Operator

Your next question comes from Amit Daryanani from RBC Capital Markets.

Amit Daryanani - RBC Capital Markets, LLC, Research Division

Two questions from my side. First, I was just trying to understand the fiscal year guide a little bit better. I was at the midpoint of your fiscal year guidance, it looks like you're basically implying revenues to grow flat to 1% from June to September, September to December, yet when you talk about end markets, you seem to be fairly positive, I think, in terms of growth expectations in those end markets. So I'm trying to reconcile the delta between a positive commentary on the end markets versus the guide that implies flattish back half. Is that typical Amphenol conservatism or am I missing something there?

Diana G. Reardon

Well, I mean, I think, Amit, as you know, we guide based on what we see at the time. We do a very bottoms-up forecasting process at all of our units and all of our markets. And if think mathematically, what you say, I think, is correct. And we obviously have given guidance specifically for Q2 and then for the full year, not having given it specifically for Q3 and Q4. Q3 can sometimes be -- go sort of either way versus Q2, depending a lot and how the communications markets flow, depending on product introductions, timing and these types of things. And I think that the guidance as we've put it together at this point is what we believe is prudent and makes sense and it's what we expect at the time and as we go along, as we go through Q2 and close out that quarter, we'll certainly update the guidance when we get to that point.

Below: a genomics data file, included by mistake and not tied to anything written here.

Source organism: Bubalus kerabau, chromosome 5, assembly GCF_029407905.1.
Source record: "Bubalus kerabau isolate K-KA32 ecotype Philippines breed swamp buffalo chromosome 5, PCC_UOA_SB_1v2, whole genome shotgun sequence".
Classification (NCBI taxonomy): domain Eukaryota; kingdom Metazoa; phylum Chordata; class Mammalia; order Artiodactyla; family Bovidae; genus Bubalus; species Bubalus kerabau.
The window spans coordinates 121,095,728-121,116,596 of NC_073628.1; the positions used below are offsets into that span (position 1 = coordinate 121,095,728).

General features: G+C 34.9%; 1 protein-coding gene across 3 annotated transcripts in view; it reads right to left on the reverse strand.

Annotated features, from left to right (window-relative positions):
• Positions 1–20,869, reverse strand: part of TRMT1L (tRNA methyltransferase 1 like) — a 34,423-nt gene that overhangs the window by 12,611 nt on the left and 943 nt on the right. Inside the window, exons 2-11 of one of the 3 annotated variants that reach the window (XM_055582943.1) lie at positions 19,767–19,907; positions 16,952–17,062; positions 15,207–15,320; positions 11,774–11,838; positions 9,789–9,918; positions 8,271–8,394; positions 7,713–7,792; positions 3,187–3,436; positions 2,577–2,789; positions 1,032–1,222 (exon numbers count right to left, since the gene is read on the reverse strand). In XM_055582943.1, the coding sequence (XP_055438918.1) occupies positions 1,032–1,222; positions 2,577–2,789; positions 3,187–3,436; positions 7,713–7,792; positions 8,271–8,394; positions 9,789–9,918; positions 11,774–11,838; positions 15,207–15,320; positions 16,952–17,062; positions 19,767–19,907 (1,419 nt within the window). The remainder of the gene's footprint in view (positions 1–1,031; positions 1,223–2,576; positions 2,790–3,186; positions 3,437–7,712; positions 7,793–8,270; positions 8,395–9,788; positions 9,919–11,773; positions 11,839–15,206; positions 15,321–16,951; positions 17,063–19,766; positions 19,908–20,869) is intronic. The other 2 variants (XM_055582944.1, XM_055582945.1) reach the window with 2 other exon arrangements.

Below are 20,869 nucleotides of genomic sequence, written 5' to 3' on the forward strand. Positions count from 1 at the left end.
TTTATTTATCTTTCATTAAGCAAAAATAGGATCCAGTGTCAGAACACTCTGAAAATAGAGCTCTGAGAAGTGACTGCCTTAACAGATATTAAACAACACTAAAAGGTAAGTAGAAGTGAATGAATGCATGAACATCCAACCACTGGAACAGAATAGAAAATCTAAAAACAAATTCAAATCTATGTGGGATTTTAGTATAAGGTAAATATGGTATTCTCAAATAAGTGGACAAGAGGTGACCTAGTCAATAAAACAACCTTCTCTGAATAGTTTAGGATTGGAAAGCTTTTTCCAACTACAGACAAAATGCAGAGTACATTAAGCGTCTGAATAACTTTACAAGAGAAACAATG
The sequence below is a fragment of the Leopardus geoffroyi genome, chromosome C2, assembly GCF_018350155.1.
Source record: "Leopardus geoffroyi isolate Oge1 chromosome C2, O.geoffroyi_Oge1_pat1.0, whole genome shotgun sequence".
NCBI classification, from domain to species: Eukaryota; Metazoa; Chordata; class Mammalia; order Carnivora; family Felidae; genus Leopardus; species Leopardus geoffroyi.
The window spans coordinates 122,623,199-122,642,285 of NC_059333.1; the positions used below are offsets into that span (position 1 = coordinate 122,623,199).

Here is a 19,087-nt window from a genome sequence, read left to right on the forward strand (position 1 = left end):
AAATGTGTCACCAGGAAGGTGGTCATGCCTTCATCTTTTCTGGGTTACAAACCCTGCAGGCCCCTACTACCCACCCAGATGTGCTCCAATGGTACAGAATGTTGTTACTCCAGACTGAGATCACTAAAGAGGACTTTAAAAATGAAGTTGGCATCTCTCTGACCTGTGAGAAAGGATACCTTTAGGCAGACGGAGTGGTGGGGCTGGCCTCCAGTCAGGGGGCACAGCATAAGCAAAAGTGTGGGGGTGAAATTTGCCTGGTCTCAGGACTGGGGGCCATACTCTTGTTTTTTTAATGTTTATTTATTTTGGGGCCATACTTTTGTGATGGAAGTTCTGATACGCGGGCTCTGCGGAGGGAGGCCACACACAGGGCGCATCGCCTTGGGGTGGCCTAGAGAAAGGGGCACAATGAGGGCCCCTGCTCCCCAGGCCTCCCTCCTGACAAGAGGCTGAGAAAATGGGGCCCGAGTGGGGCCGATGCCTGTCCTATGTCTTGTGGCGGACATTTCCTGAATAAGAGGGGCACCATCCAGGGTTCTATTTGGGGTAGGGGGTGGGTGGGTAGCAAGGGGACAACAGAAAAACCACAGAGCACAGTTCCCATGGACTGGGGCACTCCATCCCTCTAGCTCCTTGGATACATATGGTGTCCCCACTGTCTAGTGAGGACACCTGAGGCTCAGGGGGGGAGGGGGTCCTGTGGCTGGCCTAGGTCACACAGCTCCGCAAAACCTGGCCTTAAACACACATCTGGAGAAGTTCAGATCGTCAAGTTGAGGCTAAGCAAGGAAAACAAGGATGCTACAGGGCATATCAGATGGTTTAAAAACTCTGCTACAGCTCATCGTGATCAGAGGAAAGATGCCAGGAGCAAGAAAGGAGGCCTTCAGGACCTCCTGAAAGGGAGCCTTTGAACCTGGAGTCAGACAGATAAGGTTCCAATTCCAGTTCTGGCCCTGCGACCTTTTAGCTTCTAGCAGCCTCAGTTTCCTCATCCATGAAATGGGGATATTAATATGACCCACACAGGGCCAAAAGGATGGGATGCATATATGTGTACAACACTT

Amit Daryanani - RBC Capital Markets, LLC, Research Division

All right. And I guess could you talk with the debt that you guys refinanced intra-quarter, can you talk about, maybe I missed it, what impact did that have on the EPS for the quarter and for the full year?

Diana G. Reardon

Sure. I mean, the $500 million of notes is at about a 4% rate. These are 10-year notes, borrowings under the revolver are probably less than 1/2 that from a rate perspective, so it did have some impact. And I think you can see that in the increase -- in interest expense, excuse me, between Q4 and Q1. This is something that we felt, made a lot of sense to take advantage of these rates and put in a longer piece of financing than we've done in the past, to give us really more liquidity in the short term under the revolving credit facility to allow us to take advantage of different types of opportunities that may come along during the year 2012.

Operator

And your next question comes from Tony Kure from KeyBanc.

Anthony C. Kure - KeyBanc Capital Markets Inc., Research Division

Just a couple of quick follow-ups. On the interest expense line, I just want to follow-up, I think, Diana, you mentioned that interest expense should tick up a little bit here in the second quarter. With that number as a placeholder, I mean, is that sort of the balance or the level at which we can expect interest expense here going forward for the balance of the year then?